09 January 2011

Hoping


Hope is a funny sort of thing. It springs up at you, out of nowhere sometimes, to tackle you around the waist and hold you down until you listen to what it has to say.

I wrestle with hope, most often through early morning hours. I don't want it to claim me, don't want it to grab me from behind and I don't want to listen to what it's telling me.

Hope can cost quite a bit, Disappointment stings to the core, makes me wonder if I dreamed it all up in the first place. I've followed hope before, and tasted only gall.

But learning not to hope has it's downsides, too. Without hope, life is dark, dreary. It weighs more than it should, more than it needs to. And everything becomes anticipatory of Bad Things, the kind that lurked under bed and in closets when I was a child.

When Mirren was born, I lost sight of hope. I couldn't find it, not for her or for me or for the two of us together. I knew it was there, I could feel it, smell it, taste it, but I couldn't see it and I certainly couldn't grab it.


For months, hope and I fought. We wrestled, though that dark time when I so much wanted to feel like it was a new day. Like Jacob, I couldn't see what was attacking me. I couldn't feel the thing that so badly wanted me in its grip. Instead, I just tried to keep my footing through the next round, knowing morning had to come eventually.

Also like Jacob, I emerged from that fight with a strange sort of victory. A new name, a new piece of me, more resilient and positive than the pieces I've known before. And a year of struggle, so profound in some ways that I may limp from it for the rest of my life, though in the end I think it will make me stronger, not bitter and lost and sad.

For all that I couldn't find hope when things looked better than they do now, these days I find it everywhere.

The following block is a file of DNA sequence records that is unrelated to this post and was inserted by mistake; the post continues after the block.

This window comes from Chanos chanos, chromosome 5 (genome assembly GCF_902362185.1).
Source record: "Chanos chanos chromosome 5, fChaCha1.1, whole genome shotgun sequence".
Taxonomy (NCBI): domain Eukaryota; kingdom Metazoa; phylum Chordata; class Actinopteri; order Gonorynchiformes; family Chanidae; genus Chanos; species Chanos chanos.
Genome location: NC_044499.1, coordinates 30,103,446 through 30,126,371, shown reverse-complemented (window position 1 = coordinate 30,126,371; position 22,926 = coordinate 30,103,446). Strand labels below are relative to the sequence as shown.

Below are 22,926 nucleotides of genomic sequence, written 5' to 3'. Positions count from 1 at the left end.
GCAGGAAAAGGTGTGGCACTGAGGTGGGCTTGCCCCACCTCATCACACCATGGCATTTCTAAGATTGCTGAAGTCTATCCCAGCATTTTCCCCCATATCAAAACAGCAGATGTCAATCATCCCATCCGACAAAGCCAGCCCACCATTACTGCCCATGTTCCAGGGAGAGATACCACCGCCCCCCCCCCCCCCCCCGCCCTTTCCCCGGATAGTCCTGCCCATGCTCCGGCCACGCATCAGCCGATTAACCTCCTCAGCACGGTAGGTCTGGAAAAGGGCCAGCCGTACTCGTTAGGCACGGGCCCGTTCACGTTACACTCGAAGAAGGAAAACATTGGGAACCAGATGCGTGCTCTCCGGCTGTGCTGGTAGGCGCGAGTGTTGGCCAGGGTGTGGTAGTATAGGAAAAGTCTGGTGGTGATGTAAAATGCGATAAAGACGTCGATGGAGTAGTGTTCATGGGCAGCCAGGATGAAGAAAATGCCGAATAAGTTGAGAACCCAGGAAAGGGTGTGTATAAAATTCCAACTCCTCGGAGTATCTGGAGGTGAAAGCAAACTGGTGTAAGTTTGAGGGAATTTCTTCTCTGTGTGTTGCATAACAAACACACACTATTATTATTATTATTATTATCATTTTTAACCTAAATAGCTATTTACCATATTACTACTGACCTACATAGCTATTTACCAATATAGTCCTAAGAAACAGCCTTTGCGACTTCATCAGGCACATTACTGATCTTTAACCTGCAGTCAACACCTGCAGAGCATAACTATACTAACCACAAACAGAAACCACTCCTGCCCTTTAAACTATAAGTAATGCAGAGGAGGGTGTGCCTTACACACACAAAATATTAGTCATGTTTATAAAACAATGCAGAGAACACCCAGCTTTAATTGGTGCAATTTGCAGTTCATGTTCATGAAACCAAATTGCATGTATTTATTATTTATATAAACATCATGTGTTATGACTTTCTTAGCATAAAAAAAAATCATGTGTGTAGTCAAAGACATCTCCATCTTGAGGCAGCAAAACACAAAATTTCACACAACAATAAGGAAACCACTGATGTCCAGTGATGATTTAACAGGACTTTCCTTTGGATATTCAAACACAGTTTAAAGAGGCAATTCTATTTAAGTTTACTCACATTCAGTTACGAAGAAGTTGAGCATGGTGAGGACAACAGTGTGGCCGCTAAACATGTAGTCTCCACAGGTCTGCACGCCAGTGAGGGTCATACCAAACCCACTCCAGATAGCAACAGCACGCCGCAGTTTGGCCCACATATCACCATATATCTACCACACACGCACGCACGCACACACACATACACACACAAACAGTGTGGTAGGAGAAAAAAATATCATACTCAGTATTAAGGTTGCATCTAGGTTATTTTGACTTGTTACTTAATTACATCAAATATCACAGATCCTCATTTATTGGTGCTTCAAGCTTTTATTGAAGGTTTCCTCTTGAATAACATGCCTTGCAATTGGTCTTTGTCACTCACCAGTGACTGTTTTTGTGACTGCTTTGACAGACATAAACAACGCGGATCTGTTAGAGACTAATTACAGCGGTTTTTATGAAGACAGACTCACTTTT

Today, hope took the face of a little girl discovering balloons. Shrieks of joy echoed through the halls, and hope unfurled a tendril that played, gentle-like, through my hair. When I saw Dave go shovel snow for the sheer joy of it (he'd never done it before), the tendril began to wrap around me. And when I watched the sleepy girl giggling on her back on the floor because it was too much effort to get up, I gave in and let it hold me.

May you be held tonight, friends, no matter your struggle.

6 comments:

terri said...

this made me smile. i don't really have much to say these days, but i'm thinking of you here, and praying (praying = hoping with a little faith thrown in) that you are settling well and learning to love your new/old place.

Heather said...

Thank you for sharing this. I told Chris yesterday how I'm struggling with some things, feeling like a failure, feeling like a waste. I pray for hope.

Tammy said...

Hi Sarah.
This is such a beautiful blog. Poetic. I can truly relate to this in many ways. I am hoping with you that you find the "God of surprises" waiting around the corner to embrace you with His blessing.

Sharon Wang said...

I could really relate to the lack of hope when Grace first arrived. And I often still feel it.

lol. Dave is welcome to come over and shovel for the sheer joy of it anytime!!! We are no longer in an HOA that does it for us so it usually doesn't get done at all. Thank God for 4WD!!!

Misty said...

yes, yes, yes, a million times.
i know this war: desperately needing hope, but so afraid the cost will take all you have left. i think mothering most of all leaves you wide open to this struggle.
may i share w/ you what a former pastor once said:

The wrestling angel gifted Jacob with a limp as a permanent reminder of his encounter with God. Jacob's life-long policy was to run. His final glory was that he learned to lean (Hebrews 11:21). A wound is a good thing if it is accepted as a stewardship from God, appropriated as a channel of God's strength and consecrated to God's purpose. Where dependence is the objective, weakness is the advantage.

i know that was kinda long, but it just seemed so perfectly adequate!!

Joelle said...

Love this! Smiles galore.